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Burnside: SOC 100: (fall 2020)

Sociology of Everyday Life

Sociology 100: Analysis of Social Survey Data

SOC 100:  Analysis of Social Survey Data

            By now your work in the Sociology of Everyday Life has given you many ideas about relationships between data and variables describing social life in America.  You are ready to do some research and test a hypothesis of your own choosing.

You will be using part of the General Social Survey database from 2014, which consists of questions and responses that describe social life in America.  The variables you can use are found in the GSS Code Manual located on our class Moodle page, and a paper copy will be available in class.

The Statistical Package for the Social Sciences (SPSS) is a computer software package that you will use to analyze the two variables of your choice; it will give you a cross-tabulation that shows the relationship between your two variables of choice, and from this information you will create a table and produce a short summary to present to the class about the relationship between your two variables of choice. 

Your task in class on Friday and Monday is to

 1) understand the difference between independent and dependent variables,

 2) develop a hypothesis about life in the United States using two of the GSS variables,

3) learn how to use the Statistical Package for the Social Sciences (SPSS) to produce frequency 

    tables for variables and produce a cross-tabulation (contingency table) between variables,

 4) produce a set of tables illustrating the relationship you have found,

 5) conclude with a summary of what you found

 (start with a one-sentence summary, support your conclusion with specific data from the table, point out any unexpected or particularly interesting findings, and conclude with a statement that synthesizes everything you’ve done (in two or three paragraphs.)

6) Compile the full assignment which includes the literature review, and submit on Moodle on

 Sept _____, by Noon.  Please see grading rubric for more details (page 6 of Handout.)

As you proceed, review Chapter two in our main text (Ballantine & Roberts) paying attention to the key terms of dependent variable and independent variable, hypothesis, causality and correlations, random sample, and cross-tabulation.

For class, please do the following:

First, Download SPSS on your laptop, this three-step process:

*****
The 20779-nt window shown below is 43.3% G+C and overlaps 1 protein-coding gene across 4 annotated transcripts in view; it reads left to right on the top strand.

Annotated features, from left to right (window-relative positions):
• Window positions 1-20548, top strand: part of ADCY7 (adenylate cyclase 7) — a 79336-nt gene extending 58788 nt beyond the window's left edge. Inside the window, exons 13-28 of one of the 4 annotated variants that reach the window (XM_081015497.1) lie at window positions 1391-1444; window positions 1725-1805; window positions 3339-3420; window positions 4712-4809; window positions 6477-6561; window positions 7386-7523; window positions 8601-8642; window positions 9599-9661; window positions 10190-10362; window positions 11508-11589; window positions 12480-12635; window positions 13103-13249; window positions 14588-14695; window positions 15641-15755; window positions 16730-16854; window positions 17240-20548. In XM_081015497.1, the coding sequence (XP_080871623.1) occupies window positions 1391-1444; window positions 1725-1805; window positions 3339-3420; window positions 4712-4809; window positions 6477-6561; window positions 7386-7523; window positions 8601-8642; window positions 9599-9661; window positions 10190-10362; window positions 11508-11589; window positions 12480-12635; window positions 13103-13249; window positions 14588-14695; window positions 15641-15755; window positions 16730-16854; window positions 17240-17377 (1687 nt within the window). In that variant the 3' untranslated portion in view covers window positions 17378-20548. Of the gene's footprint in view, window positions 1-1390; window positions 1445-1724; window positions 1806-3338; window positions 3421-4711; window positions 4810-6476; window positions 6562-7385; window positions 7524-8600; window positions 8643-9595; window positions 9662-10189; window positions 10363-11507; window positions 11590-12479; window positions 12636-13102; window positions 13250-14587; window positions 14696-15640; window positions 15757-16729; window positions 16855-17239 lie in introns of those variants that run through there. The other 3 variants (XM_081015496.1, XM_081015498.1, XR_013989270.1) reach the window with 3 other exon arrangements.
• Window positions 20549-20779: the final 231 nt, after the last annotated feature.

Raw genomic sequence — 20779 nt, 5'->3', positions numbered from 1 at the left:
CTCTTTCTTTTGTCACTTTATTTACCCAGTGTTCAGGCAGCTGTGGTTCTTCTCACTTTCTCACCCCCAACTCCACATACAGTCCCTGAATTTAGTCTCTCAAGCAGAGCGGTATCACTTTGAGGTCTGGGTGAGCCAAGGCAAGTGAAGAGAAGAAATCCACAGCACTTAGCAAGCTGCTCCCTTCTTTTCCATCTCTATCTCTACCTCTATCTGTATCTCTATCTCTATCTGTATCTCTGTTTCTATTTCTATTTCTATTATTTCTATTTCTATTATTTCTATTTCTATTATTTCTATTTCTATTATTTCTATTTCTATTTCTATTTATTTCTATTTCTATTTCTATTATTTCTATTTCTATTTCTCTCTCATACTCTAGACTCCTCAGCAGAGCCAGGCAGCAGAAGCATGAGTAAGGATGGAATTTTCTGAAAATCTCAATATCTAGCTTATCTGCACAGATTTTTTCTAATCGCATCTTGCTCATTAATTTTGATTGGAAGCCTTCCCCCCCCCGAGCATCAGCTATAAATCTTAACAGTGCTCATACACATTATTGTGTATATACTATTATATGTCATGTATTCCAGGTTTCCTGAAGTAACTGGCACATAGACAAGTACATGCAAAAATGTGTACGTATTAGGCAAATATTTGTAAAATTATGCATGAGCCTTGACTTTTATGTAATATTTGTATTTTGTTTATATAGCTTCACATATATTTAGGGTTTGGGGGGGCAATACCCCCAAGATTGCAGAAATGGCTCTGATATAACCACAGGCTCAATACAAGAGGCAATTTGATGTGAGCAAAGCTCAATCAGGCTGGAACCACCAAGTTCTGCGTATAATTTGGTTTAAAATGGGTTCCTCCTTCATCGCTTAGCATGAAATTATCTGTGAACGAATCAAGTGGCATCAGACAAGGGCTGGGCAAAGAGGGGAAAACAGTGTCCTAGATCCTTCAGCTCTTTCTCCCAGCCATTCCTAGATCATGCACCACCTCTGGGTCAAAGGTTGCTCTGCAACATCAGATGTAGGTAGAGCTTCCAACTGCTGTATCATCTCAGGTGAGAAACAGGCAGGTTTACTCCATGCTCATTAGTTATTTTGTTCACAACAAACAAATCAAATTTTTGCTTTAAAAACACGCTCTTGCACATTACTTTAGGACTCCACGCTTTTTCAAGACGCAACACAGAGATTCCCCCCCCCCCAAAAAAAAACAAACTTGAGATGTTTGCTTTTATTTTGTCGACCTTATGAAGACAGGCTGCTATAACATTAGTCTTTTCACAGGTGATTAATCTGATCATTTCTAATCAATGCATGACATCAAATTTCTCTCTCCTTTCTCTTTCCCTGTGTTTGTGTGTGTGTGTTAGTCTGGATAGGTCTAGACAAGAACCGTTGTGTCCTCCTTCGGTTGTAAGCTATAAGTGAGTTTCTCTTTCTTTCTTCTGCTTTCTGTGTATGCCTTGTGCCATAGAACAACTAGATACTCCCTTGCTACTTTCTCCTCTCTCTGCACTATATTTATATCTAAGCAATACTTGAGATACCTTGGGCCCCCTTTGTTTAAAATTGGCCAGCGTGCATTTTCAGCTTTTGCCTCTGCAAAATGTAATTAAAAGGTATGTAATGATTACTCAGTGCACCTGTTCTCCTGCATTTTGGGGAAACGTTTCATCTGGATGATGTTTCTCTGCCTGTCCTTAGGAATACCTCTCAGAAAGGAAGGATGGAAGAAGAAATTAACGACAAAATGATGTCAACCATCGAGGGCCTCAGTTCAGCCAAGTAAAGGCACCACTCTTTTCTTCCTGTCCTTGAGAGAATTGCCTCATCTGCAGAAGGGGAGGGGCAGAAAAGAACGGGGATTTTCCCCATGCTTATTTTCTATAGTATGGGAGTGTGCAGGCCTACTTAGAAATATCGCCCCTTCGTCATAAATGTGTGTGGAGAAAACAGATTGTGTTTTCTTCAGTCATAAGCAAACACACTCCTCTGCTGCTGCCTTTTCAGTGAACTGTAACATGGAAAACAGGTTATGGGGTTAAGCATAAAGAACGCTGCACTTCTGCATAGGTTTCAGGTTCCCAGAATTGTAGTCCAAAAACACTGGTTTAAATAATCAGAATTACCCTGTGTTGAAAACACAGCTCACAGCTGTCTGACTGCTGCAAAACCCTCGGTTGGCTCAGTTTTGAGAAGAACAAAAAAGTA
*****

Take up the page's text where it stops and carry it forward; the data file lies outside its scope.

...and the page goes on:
1. To install SPSS, click the windows key and begin typing “\\kc-entee”,

after the page loads, double click on WinApps,

then Add Remove; find and double click on SPSS 26 and

 then double click on WIN and double click on IBM_SPSS_STATISTICS_CLIENT_64-BIT.exe.


After it is installed, you will need to go back to the SPSS 26 folder and click on SPSS 26 Authorization Codes 2021.pdf, use this code after opening the License Authorization Wizard to enter the Authorization Code and you should be good to go.

  1. After downloading, go next to IBM SPSS 26 License Authorization Wizard.
  2. Choose the Authorized User License instead of Concurrent.
  3. You should be good to go to open SPSS and open the GSS 2014.sav file from our Moodle course site.  Then follow the steps below for “How to Use the SPSS and the GSS data set (see page 3 of this handout).

Note:    Make sure your computer is able to access wireless internet.  If not, contact IS&S about how to bring up wireless on your computer (call ext. 3343).


Group Work aspects of the GSS Research:   Each student will produce his/her individual paper whose hypothesis includes a shared dependent variable but with different independent variables from other group members.  In small groups, you will do data analysis in class, and then complete your research and writing outside of class to compose the final data analysis report (paper w/ GSS data tables).

Variables and Hypotheses in Survey Research

Name _____________________________      Group Members: ______________________________

Dependent variables for your work may be some attitude, opinion, or behavior of Americans in 2014 (see GSS code manual).

Independent Variables for your work may be aspects of American social differentiation (race, age, gender, marital status, etc.) or aspects of American social institution participation (education, religion, income, political party identification:  see GSS code manual).

I am interested in the relationship between these two variables used in the General Social Survey:

My dependent variable name:  VAR: __________________________

This variable was measured by asking the following question:

My independent variable name:  VAR: ____________________________

(the one influencing the dependent variable)

This variable was measured by asking the following question:

My hypothesis is:  _______________________________________________________________


My Rationale is: (What is your reasoning behind your hypothesis? Is there something you learned in class, in something you’ve read, or something from your own experience that’s guiding you? Explain it here.)    ___________________________________________________________________________


How to Use the SPSS 26 and the GSS Data to Test Your Hypothesis

How to generate a frequency distribution:

1. Go under the Analyze menu.

2. Then go under Descriptive Statistics.

3. After that, go under Frequencies.

4. Put in the variables you wish to use by clicking them into the Variable(s) box. (Note that it’s most helpful to use variable names [“VAR” on the previous page] instead of their longer label by right-clicking and selecting “Display Variable Names.” You can also alphabetize your variable names by again right-clicking on the list of variables and selecting “Sort Alphabetically.”

5. Click OK.

How to perform a bivariate analysis:

1. Go under the Analyze menu.